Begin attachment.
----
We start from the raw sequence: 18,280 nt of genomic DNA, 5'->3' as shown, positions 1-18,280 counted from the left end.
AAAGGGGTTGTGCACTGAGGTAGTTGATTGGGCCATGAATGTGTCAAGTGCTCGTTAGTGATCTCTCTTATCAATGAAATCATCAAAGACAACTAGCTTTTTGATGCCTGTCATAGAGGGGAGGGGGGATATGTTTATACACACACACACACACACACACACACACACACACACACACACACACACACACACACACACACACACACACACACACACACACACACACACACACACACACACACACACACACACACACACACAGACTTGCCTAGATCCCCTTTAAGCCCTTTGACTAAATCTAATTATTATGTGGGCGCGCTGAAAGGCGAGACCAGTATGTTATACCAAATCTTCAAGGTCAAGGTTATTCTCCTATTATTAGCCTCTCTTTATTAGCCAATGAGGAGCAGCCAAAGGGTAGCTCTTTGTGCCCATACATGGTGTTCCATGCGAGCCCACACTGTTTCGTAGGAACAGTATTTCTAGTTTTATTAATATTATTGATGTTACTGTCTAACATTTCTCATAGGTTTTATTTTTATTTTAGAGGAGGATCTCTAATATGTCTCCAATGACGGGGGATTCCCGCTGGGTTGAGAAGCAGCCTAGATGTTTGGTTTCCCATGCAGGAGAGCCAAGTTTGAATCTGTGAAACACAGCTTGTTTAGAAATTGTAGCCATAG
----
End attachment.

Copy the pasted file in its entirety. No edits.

We start from the raw sequence: 18,280 nt of genomic DNA, 5'->3' as shown, positions 1-18,280 counted from the left end.
AAAGGGGTTGTGCACTGAGGTAGTTGATTGGGCCATGAATGTGTCAAGTGCTCGTTAGTGATCTCTCTTATCAATGAAATCATCAAAGACAACTAGCTTTTTGATGCCTGTCATAGAGGGGAGGGGGGATATGTTTATACACACACACACACACACACACACACACACACACACACACACACACACACACACACACACACACACACACACACACACACACACACACACACACACACACACACACACACACACACACACACAGACTTGCCTAGATCCCCTTTAAGCCCTTTGACTAAATCTAATTATTATGTGGGCGCGCTGAAAGGCGAGACCAGTATGTTATACCAAATCTTCAAGGTCAAGGTTATTCTCCTATTATTAGCCTCTCTTTATTAGCCAATGAGGAGCAGCCAAAGGGTAGCTCTTTGTGCCCATACATGGTGTTCCATGCGAGCCCACACTGTTTCGTAGGAACAGTATTTCTAGTTTTATTAATATTATTGATGTTACTGTCTAACATTTCTCATAGGTTTTATTTTTATTTTAGAGGAGGATCTCTAATATGTCTCCAATGACGGGGGATTCCCGCTGGGTTGAGAAGCAGCCTAGATGTTTGGTTTCCCATGCAGGAGAGCCAAGTTTGAATCTGTGAAACACAGCTTGTTTAGAAATTGTAGCCATAG